More than 11,000 Syrians fled to neighboring countries in one day, making one of the largest single-day exoduses of refugees since the Syrian conflict began in March 2011.
The majority of the Syrian refugees fled to neighboring Turkey, though the United Nations reports that other nations received fleeing foreigners as well, reports The New York Times. The mass flood of refugees comes as war and suffering are on the rise inside the country, whose president appears more determined than ever to stay in power.
The UN refugee agency officials reported 9,000 refugees fled to Turkey in a 24 hour period. The flow overwhelmed and alarmed Turkish officials, leaving Prime Minister Recep Tayyip Erdogan to vent bitterly about the UN Security Council’s lack of ability to respond decisively to the conflict. Erdogan stated:
“The world cannot be left to what the five permanent members have to say. If we leave it to the fire permanent members, humanity will continue to bleed.”
The latest refugee surge also saw 1,000 Syrians each who reached Lebanon and Jordan, bringing the number of registered refugees in the two countries, plus Turkey, at 408,000. These figures do not include the number of Syrians who have fled their war-torn homes without registering. That number is estimated to be in the tens of thousands in Jordan alone.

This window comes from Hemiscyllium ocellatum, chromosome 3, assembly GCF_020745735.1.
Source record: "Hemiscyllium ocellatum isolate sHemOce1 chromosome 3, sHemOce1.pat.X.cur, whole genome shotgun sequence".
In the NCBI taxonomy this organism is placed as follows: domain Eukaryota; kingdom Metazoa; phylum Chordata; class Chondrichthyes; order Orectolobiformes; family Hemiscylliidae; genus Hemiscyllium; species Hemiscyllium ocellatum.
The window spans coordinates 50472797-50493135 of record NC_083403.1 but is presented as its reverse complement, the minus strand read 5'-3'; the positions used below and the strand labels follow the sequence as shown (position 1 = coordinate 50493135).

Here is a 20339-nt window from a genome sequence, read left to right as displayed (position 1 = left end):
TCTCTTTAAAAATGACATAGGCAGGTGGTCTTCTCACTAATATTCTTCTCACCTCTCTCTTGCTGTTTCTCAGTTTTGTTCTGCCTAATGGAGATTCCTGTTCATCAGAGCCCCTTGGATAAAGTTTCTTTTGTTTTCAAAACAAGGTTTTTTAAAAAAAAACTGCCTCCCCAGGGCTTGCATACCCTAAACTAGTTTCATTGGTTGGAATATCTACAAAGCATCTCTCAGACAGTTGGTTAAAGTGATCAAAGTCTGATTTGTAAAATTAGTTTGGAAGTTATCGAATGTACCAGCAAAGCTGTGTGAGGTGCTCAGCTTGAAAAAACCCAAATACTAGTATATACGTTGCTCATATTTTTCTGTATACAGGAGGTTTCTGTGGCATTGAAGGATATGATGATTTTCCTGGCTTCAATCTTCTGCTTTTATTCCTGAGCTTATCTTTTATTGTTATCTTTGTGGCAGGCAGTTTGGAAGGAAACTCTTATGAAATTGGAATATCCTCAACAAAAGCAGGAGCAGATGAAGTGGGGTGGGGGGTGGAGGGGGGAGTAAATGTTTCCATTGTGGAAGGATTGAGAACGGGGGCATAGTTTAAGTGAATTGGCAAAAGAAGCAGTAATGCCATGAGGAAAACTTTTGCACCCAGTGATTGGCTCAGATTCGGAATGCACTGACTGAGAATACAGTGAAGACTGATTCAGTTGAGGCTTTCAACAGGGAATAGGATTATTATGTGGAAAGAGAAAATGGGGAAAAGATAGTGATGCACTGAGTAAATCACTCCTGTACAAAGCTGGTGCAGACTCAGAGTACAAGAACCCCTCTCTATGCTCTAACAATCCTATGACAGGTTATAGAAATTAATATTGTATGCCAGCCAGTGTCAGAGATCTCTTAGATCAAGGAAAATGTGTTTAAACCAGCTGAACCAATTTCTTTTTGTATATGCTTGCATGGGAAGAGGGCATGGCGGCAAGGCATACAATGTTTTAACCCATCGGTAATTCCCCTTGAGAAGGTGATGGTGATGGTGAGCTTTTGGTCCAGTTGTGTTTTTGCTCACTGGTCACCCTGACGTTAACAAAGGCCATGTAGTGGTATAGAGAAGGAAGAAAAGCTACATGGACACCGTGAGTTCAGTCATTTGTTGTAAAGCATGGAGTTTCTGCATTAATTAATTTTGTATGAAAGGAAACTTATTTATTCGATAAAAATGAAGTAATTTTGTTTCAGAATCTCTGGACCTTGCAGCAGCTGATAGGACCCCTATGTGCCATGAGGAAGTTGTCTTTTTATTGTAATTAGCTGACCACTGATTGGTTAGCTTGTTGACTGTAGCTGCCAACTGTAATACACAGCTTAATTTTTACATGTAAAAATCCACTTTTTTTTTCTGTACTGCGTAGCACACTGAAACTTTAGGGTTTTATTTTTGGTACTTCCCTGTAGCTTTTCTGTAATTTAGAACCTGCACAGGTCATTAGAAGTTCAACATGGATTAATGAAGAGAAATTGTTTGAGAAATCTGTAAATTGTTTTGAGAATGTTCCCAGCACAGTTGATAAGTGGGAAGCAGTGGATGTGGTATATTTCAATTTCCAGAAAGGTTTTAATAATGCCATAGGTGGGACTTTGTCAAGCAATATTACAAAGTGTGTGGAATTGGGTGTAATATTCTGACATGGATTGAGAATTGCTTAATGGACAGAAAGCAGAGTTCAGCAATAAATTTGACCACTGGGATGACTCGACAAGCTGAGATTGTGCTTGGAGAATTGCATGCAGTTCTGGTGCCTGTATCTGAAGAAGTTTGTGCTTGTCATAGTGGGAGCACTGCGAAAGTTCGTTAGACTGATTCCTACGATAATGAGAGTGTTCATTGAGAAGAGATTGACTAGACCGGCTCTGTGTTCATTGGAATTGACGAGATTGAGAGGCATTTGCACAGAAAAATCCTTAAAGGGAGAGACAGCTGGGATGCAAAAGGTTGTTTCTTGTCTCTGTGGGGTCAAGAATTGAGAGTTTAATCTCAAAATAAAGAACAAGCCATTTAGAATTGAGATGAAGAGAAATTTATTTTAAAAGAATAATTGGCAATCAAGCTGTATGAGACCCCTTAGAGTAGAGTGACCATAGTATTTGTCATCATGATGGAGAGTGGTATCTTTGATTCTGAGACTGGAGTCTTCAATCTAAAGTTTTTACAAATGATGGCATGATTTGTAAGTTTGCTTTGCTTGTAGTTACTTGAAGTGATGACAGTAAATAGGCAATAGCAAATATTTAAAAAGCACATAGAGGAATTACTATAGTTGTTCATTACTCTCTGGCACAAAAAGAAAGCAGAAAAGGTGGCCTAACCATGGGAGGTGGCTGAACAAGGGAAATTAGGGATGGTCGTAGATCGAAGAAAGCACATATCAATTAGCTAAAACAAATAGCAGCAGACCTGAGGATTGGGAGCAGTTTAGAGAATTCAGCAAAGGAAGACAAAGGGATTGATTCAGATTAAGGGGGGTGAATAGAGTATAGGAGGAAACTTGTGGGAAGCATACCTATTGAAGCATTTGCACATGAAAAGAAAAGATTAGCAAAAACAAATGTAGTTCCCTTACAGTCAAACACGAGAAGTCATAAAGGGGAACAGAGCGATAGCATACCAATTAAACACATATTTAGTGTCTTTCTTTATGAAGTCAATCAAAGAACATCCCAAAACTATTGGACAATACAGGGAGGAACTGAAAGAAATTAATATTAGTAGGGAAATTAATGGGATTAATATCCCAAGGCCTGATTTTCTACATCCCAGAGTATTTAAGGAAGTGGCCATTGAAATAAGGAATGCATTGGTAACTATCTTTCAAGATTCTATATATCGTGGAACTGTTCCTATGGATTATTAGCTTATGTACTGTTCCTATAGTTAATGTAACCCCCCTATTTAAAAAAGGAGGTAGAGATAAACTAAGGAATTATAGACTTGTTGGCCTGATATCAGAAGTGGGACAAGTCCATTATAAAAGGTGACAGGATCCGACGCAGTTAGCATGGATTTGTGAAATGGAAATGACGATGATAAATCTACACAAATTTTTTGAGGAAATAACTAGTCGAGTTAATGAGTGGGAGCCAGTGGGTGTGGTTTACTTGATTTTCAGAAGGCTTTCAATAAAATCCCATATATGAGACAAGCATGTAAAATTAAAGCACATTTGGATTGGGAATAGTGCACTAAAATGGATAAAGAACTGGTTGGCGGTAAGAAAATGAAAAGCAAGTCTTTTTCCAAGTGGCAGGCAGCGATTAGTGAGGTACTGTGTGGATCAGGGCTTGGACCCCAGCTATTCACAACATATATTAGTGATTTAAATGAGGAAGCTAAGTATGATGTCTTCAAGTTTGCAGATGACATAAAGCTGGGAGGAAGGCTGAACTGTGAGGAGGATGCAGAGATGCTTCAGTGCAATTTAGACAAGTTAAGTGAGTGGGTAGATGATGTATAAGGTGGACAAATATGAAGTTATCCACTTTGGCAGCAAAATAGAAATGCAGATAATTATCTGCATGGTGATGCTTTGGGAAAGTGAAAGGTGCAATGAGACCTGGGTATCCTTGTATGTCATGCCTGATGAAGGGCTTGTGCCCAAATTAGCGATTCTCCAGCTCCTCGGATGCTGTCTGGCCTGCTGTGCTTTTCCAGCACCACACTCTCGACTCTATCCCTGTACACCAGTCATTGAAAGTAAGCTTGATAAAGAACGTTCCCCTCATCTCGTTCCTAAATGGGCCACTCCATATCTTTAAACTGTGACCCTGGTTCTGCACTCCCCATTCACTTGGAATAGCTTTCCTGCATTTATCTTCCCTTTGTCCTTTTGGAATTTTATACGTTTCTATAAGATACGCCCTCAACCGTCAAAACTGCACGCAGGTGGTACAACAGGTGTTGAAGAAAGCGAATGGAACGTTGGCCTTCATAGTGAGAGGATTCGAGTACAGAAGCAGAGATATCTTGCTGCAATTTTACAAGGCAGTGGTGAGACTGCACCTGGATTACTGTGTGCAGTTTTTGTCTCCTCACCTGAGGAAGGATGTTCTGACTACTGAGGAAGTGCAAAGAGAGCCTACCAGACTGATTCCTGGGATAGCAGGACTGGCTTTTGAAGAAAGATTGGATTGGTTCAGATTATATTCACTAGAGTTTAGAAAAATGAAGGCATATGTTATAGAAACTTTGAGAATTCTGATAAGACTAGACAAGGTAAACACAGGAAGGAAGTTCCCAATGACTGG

Turkish officials reported that more than half of the refugees who fled to their country came from the area near Ras al-Ain, where combat between insurgents and loyalist forces has raged for days. Among the refugees were also 26 Syrian Army defectors, including two generals and 11 colonels.
The increased exodus of Syrians also coincides with new signs of defiance from President Bashar al-Assad, who warned in an interview with Russia Today that he intends on remaining in Syria. He has also warned that any invasion by a foreign entity will have catastrophic consequences.
The Guardian notes that a senior UN official reported that as many as four million Syrians may need humanitarian aid by early next year. John Ging, director of operations at the UN office for the co-ordination of humanitarian affairs, stated:
“If the current rate of conflict continues at the current pace we can reasonably project that numbers in need to rise from 2.5 million to 4 million by the early new year.”‘
The UN Security Council has been at an impasse, because Russia and China, who are supporters of President al-Assad, have refused any vote that allowed international interference in the country. A UN peace envoy has been sent to attempt to broker a truce, but all three truce agreements have been broken immediately by both sides.
During his interview, which was released on Friday, al-Assad stated that Syria is not consumed in a civil war and that the Syrian Army could “finish everything” in the country within weeks if foreign suppliers would stop sending weapons to the insurgents, who he considers “terrorists.”
With the Syrian refugee flow increasing sharply, perhaps it is time for the UN Security Council to come to an agreement on a solution to the conflict.